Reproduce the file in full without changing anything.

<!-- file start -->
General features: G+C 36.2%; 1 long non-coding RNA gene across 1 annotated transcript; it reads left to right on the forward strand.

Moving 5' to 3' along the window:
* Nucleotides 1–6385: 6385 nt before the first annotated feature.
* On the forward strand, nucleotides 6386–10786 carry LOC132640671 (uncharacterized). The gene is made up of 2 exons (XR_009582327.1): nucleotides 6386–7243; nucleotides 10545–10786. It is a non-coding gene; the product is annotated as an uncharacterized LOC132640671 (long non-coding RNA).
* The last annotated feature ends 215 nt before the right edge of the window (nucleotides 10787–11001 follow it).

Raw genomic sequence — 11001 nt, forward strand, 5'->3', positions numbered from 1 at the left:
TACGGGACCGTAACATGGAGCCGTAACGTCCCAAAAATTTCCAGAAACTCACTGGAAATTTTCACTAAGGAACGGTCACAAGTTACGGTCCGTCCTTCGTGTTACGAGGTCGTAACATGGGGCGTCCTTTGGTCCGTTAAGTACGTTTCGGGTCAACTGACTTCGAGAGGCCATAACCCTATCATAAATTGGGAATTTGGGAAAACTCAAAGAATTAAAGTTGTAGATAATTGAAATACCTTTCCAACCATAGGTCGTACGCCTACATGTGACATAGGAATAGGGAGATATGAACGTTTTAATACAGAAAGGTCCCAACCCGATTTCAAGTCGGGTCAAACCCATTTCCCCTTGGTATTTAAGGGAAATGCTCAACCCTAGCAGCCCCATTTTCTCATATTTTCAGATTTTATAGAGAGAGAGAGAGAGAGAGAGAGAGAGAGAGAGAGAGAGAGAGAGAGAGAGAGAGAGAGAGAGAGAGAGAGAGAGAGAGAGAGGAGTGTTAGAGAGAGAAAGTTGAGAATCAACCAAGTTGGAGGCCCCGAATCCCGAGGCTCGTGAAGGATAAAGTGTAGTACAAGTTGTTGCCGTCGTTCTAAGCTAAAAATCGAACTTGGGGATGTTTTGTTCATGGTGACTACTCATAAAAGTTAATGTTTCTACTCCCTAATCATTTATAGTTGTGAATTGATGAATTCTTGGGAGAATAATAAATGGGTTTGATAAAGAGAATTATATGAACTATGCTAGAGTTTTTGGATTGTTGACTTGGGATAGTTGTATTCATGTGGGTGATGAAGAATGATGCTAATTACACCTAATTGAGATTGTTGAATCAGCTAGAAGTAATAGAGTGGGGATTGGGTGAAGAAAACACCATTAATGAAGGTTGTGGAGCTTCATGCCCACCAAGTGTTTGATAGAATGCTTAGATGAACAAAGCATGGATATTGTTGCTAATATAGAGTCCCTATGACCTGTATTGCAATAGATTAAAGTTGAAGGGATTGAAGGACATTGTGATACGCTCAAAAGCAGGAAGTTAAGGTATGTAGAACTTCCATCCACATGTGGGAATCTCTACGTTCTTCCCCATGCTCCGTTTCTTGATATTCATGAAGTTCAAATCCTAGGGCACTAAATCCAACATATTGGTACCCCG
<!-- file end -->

General features: G+C 36.2%; 1 long non-coding RNA gene across 1 annotated transcript; it reads left to right on the forward strand.

Moving 5' to 3' along the window:
* Nucleotides 1–6385: 6385 nt before the first annotated feature.
* On the forward strand, nucleotides 6386–10786 carry LOC132640671 (uncharacterized). The gene is made up of 2 exons (XR_009582327.1): nucleotides 6386–7243; nucleotides 10545–10786. It is a non-coding gene; the product is annotated as an uncharacterized LOC132640671 (long non-coding RNA).
* The last annotated feature ends 215 nt before the right edge of the window (nucleotides 10787–11001 follow it).

Raw genomic sequence — 11001 nt, forward strand, 5'->3', positions numbered from 1 at the left:
TACGGGACCGTAACATGGAGCCGTAACGTCCCAAAAATTTCCAGAAACTCACTGGAAATTTTCACTAAGGAACGGTCACAAGTTACGGTCCGTCCTTCGTGTTACGAGGTCGTAACATGGGGCGTCCTTTGGTCCGTTAAGTACGTTTCGGGTCAACTGACTTCGAGAGGCCATAACCCTATCATAAATTGGGAATTTGGGAAAACTCAAAGAATTAAAGTTGTAGATAATTGAAATACCTTTCCAACCATAGGTCGTACGCCTACATGTGACATAGGAATAGGGAGATATGAACGTTTTAATACAGAAAGGTCCCAACCCGATTTCAAGTCGGGTCAAACCCATTTCCCCTTGGTATTTAAGGGAAATGCTCAACCCTAGCAGCCCCATTTTCTCATATTTTCAGATTTTATAGAGAGAGAGAGAGAGAGAGAGAGAGAGAGAGAGAGAGAGAGAGAGAGAGAGAGAGAGAGAGAGAGAGAGAGAGAGAGAGAGAGGAGTGTTAGAGAGAGAAAGTTGAGAATCAACCAAGTTGGAGGCCCCGAATCCCGAGGCTCGTGAAGGATAAAGTGTAGTACAAGTTGTTGCCGTCGTTCTAAGCTAAAAATCGAACTTGGGGATGTTTTGTTCATGGTGACTACTCATAAAAGTTAATGTTTCTACTCCCTAATCATTTATAGTTGTGAATTGATGAATTCTTGGGAGAATAATAAATGGGTTTGATAAAGAGAATTATATGAACTATGCTAGAGTTTTTGGATTGTTGACTTGGGATAGTTGTATTCATGTGGGTGATGAAGAATGATGCTAATTACACCTAATTGAGATTGTTGAATCAGCTAGAAGTAATAGAGTGGGGATTGGGTGAAGAAAACACCATTAATGAAGGTTGTGGAGCTTCATGCCCACCAAGTGTTTGATAGAATGCTTAGATGAACAAAGCATGGATATTGTTGCTAATATAGAGTCCCTATGACCTGTATTGCAATAGATTAAAGTTGAAGGGATTGAAGGACATTGTGATACGCTCAAAAGCAGGAAGTTAAGGTATGTAGAACTTCCATCCACATGTGGGAATCTCTACGTTCTTCCCCATGCTCCGTTTCTTGATATTCATGAAGTTCAAATCCTAGGGCACTAAATCCAACATATTGGTACCCCG